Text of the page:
Puccini's standard, performed by the Stanislavsky Opera Company
Wednesday at Shea's Performing Arts Center
She didn't jump!
That was the exclamation on everyones lips following the Stanislavsky Opera Company's production of Puccini's "Tosca," Wednesday at Shea's Performing Arts Center.
Make no mistake: Floria Tosca, ably sung by Irina Arkadieva, did kill herself. But she didn't hurl herself from the parapet of the Castel Sant' Angelo. Instead, she stabbed herself, with the same knife she had used to kill Scarpia.
But, to be honest, the liberty the performers took really didn't matter. The Stanislavsky Opera Company, until now a completely unknown quantity in these parts, was a pleasant surprise.
This was a tense, beautiful "Tosca." The troupe came from Russia equipped with an orchestra big and enthusiastic enough that at times it threatened to drown out the singers. (Scarpia, though feared by all of Rome, was no match for this small army of musicians.)
Arkadieva had a clear, resonant soprano. She brought a bright personality to her role, and a strong dramatic sense. While she didn't put any special personal stamp on "Vissi d' arte," her phrasing was lovely and her delivery was extremely moving. Her duet with Cavaradossi in Act III had tremendous pathos.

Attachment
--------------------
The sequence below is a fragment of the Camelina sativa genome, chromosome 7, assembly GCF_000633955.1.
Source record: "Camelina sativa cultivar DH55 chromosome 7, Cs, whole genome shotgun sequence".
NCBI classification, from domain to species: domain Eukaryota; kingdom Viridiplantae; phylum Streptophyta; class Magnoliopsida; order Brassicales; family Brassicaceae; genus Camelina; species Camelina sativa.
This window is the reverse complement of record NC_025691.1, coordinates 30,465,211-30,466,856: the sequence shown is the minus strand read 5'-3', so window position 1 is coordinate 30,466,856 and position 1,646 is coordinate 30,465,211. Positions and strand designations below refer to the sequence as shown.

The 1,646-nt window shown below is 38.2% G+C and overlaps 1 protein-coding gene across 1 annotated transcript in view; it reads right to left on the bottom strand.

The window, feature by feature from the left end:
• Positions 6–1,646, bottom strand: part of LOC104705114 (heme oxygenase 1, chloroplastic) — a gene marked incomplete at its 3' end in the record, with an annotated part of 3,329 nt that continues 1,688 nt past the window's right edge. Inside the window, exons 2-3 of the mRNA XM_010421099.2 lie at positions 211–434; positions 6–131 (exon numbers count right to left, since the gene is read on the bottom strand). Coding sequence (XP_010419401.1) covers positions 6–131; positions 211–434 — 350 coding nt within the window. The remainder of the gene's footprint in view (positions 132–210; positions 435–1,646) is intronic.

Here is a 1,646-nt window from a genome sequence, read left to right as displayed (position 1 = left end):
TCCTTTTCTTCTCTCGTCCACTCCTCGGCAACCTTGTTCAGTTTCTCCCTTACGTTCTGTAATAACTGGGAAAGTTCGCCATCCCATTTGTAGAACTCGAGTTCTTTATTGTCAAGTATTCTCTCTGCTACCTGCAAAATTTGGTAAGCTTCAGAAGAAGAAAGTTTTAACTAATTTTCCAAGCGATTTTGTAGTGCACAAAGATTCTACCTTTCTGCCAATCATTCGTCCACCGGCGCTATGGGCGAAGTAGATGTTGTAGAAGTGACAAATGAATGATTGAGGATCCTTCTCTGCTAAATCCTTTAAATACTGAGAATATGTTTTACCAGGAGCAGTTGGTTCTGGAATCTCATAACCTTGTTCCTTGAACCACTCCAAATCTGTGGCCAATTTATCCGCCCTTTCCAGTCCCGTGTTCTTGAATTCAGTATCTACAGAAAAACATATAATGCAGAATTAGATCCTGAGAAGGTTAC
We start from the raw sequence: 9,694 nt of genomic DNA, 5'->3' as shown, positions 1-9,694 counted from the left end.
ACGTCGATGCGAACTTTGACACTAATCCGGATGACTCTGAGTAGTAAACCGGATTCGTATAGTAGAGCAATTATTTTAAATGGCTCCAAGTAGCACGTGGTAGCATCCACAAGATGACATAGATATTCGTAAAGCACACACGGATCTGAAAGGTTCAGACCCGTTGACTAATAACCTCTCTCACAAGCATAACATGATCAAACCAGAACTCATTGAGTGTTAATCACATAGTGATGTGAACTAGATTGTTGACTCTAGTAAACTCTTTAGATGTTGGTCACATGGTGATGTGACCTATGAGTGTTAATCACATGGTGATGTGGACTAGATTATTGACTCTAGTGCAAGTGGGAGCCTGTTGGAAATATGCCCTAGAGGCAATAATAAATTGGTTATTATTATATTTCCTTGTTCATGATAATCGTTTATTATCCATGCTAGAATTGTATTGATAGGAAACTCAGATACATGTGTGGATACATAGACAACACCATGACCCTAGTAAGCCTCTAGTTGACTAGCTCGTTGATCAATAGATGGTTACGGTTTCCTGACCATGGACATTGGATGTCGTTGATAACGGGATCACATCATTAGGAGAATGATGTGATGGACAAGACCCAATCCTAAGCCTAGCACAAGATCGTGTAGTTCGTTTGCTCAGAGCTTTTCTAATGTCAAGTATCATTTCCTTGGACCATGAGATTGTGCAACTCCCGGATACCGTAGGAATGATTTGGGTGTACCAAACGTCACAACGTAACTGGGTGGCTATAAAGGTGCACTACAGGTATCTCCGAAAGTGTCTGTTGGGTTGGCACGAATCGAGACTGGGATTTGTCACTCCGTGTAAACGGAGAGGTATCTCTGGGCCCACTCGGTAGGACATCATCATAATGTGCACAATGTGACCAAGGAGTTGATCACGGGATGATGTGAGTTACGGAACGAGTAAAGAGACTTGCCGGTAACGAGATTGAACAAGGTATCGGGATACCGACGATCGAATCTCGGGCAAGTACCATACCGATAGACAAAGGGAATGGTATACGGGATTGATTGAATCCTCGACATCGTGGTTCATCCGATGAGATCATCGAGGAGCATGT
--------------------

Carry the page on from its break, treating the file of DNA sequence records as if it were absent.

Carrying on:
Scarpia was sung by Alexander Baskin -- who, though his voice wasn't terribly strong, projected a quiet ferocity, haunting and very frightening.
The vocal star of the evening was tenor Mikhail Vishnyak, who was the kind of Cavaradossi an operagoer sees too rarely. He was heartbreaking to watch. (That last act, when the poor painter is sitting there awaiting execution, has to be one of the most pathetic in all opera, which is saying a mouthful.) Even more importantly, he was thrilling to hear. His cry of exultation upon hearing the news of Bonaparte's victory absolutely filled Shea's, and gave the sizable crowd its first taste of what he really could do. "E lucevan le stelle," his famous Act III aria, packed real power, the high notes ringing and confident.
The sets were spare but mostly effective (a few touches, such as a tall, cylindrical cage in Scarpia's chambers, were puzzling). Dawn in Act III was beautifully depicted with color and light.
The young, energetic orchestra featured some very good soloists. Cavaradossi's Act III gained emotion from a fine clarinet solo, and the strings, too, played very well. Conductor Felix Korobov kept the horrific story moving.
Buffalo won this game of Russian roulette. I'd like to see this troupe come back.